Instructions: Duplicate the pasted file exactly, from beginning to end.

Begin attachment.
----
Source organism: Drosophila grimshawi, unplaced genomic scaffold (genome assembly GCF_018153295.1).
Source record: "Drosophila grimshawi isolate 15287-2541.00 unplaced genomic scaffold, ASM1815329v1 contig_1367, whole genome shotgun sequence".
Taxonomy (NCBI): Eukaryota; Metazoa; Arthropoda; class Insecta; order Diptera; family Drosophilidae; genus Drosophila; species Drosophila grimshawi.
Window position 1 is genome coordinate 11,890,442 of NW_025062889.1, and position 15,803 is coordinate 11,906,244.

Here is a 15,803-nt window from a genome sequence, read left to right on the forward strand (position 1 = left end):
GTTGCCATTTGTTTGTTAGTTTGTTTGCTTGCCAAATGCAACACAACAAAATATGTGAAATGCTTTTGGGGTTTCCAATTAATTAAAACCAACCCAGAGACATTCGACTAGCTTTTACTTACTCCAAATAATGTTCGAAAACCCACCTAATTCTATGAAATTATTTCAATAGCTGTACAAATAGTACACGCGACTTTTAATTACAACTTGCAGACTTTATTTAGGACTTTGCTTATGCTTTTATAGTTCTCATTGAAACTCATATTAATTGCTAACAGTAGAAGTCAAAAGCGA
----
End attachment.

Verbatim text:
Source organism: Drosophila grimshawi, unplaced genomic scaffold (genome assembly GCF_018153295.1).
Source record: "Drosophila grimshawi isolate 15287-2541.00 unplaced genomic scaffold, ASM1815329v1 contig_1367, whole genome shotgun sequence".
Taxonomy (NCBI): Eukaryota; Metazoa; Arthropoda; class Insecta; order Diptera; family Drosophilidae; genus Drosophila; species Drosophila grimshawi.
Window position 1 is genome coordinate 11,890,442 of NW_025062889.1, and position 15,803 is coordinate 11,906,244.

Here is a 15,803-nt window from a genome sequence, read left to right on the forward strand (position 1 = left end):
GTTGCCATTTGTTTGTTAGTTTGTTTGCTTGCCAAATGCAACACAACAAAATATGTGAAATGCTTTTGGGGTTTCCAATTAATTAAAACCAACCCAGAGACATTCGACTAGCTTTTACTTACTCCAAATAATGTTCGAAAACCCACCTAATTCTATGAAATTATTTCAATAGCTGTACAAATAGTACACGCGACTTTTAATTACAACTTGCAGACTTTATTTAGGACTTTGCTTATGCTTTTATAGTTCTCATTGAAACTCATATTAATTGCTAACAGTAGAAGTCAAAAGCGA